The prevailing adage goes that our infrastructure reflects our values. Thus our transportation systems, with their high investment in roads and personal auto ownership, and low investment in rail and other transit networks, reflect our cultural propensity towards the individual and our reluctance to embrace a more collective cultural model. Yet what if this adage is wrong? What if the infrastructure we see does not so much reflect our cultural values but instead reflects the limited ways in which we plan and conduct outreach for our transportation systems in the first place?
We will be speaking on our work on irrigation-free landscapes at the annual PG&E Water Conservation Showcase in San Francisco on March 21. Specifically, we will be co-leading an interactive workshop on water conservation in residential landscape design with fellow landscape designer Kelly Marshall and Outreach Coordinator for the California Native Plant Society Kristen Wernick. All are welcome to attend. Sign up here.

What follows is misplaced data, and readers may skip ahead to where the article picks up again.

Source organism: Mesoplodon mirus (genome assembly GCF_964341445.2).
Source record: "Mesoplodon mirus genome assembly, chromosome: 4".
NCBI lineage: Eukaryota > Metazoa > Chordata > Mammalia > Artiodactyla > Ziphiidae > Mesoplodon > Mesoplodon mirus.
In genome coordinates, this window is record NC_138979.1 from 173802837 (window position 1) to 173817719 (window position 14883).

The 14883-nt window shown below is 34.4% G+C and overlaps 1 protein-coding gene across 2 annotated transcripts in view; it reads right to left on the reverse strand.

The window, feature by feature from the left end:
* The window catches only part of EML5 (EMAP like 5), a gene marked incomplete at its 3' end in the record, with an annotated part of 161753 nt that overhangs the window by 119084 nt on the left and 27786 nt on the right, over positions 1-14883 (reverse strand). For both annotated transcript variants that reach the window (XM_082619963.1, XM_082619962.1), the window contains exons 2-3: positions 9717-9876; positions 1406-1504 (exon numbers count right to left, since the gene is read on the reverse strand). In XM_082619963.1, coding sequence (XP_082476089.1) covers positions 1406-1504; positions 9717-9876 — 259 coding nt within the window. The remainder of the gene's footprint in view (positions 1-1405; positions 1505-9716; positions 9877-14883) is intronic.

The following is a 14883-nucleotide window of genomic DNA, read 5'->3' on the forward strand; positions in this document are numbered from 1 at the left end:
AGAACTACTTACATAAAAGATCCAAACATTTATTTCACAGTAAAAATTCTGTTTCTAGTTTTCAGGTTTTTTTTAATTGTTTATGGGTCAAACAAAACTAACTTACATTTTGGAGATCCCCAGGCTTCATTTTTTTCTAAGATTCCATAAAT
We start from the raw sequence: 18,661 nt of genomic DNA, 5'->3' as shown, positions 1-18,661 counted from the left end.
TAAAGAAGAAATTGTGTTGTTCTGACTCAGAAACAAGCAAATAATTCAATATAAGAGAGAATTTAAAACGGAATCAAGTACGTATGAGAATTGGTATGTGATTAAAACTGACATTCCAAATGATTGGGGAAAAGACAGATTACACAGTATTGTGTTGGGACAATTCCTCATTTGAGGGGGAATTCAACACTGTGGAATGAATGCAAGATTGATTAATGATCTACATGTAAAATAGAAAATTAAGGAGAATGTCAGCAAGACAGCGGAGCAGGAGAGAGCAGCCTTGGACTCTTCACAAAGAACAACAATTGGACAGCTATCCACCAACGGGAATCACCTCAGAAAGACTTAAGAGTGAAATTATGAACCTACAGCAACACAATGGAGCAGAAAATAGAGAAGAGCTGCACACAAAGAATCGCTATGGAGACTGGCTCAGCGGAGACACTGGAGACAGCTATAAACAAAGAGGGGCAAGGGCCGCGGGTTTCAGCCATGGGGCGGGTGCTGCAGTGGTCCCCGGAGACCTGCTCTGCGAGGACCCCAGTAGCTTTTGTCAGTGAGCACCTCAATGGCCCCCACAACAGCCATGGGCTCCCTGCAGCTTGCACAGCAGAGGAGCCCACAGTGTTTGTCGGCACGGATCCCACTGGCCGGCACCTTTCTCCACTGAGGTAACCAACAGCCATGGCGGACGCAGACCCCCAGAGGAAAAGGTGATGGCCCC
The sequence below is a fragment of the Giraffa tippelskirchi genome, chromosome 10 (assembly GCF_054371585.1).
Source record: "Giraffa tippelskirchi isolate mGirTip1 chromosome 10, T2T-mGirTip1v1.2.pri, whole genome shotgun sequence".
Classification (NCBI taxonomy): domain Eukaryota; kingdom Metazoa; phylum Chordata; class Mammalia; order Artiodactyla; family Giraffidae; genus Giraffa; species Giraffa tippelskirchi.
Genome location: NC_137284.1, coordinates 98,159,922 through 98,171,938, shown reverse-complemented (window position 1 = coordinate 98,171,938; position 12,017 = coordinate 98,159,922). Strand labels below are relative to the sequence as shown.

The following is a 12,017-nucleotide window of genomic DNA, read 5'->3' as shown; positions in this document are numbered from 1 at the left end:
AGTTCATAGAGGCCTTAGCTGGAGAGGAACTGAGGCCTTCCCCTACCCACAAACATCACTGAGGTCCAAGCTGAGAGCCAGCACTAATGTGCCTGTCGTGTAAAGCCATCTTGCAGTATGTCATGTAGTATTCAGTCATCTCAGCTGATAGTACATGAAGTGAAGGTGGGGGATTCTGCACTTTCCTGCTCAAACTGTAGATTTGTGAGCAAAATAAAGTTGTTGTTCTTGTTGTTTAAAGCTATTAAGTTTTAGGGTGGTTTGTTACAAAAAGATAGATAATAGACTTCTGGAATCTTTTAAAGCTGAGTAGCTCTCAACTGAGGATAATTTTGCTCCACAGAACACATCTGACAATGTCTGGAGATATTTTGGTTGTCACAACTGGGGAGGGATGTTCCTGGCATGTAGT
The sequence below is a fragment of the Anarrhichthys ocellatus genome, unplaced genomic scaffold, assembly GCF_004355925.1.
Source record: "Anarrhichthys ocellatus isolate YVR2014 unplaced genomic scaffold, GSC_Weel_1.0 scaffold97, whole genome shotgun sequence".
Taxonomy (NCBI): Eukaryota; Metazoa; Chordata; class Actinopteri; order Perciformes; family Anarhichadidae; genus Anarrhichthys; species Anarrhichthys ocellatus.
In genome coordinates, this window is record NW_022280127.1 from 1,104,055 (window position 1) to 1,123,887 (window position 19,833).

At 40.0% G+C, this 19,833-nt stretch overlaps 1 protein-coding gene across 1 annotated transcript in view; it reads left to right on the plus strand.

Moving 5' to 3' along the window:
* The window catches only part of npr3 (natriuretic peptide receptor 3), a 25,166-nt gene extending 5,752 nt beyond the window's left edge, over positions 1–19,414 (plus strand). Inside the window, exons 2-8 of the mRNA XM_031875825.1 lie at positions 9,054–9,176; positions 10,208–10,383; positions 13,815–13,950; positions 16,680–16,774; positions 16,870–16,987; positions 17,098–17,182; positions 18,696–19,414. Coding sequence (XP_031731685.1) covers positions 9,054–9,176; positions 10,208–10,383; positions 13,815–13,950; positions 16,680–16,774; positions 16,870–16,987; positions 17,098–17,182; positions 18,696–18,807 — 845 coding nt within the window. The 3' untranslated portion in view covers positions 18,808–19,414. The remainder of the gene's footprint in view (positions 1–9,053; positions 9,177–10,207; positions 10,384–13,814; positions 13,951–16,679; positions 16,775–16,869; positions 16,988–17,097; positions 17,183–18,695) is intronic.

Snapped this photo when we were out scouting out plants for our lawn-to-garden project in Glendale, CA. One of the challenges of sourcing plants in Southern California is that by and large nothing is labeled, so a Cistus plant is just a Cistus, and a Phlomis is just a Phlomis, even though there are so many varieties of each. As such, it is hard to know what you are getting and what form the plant will ultimately take – not to mention how big it will get. In any case, we really enjoyed going to this Nursery, Classic Nursery, in the San Fernando Valley. Lots of healthy, happy drought-tolerant plants tended to by helpful people. And an amazing view to boot.
Quick post today: watch and marvel at Babylonstoren. While portions of the video are a bit hokey, no big deal, as the history and scale and design and plants and animals of the place are something to behold. After watching, plan a visit your local botanical garden or arboretum. In any season, there is always something to see, discover, and learn. And getting outside never did anyone any harm.
A short clip from RHS Chatsworth 2017 featuring the Garden for a Changing Climate, designed by Andy Clayden and Dr. Ross Cameron. It’s no longer business as usual for the plants in our landscapes, but this need not be a reason to lament. In fact, with challenges and limitations placed on creative work, that work almost invariably gets better. Happy viewing.